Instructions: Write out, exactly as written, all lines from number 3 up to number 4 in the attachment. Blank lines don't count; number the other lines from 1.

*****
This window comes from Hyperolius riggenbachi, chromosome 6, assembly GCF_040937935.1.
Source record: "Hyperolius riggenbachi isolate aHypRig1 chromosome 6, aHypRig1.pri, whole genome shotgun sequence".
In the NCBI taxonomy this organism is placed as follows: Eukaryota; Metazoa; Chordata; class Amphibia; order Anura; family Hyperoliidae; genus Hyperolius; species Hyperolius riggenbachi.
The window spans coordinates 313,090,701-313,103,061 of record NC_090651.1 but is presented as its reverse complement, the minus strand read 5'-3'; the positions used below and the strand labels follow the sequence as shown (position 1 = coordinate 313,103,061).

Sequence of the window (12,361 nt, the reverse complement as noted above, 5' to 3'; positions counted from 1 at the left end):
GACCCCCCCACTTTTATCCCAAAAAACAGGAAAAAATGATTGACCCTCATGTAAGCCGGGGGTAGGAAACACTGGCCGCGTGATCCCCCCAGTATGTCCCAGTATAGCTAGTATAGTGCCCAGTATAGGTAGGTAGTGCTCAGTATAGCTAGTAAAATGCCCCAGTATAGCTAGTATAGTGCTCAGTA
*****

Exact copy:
In the NCBI taxonomy this organism is placed as follows: Eukaryota; Metazoa; Chordata; class Amphibia; order Anura; family Hyperoliidae; genus Hyperolius; species Hyperolius riggenbachi.
The window spans coordinates 313,090,701-313,103,061 of record NC_090651.1 but is presented as its reverse complement, the minus strand read 5'-3'; the positions used below and the strand labels follow the sequence as shown (position 1 = coordinate 313,103,061).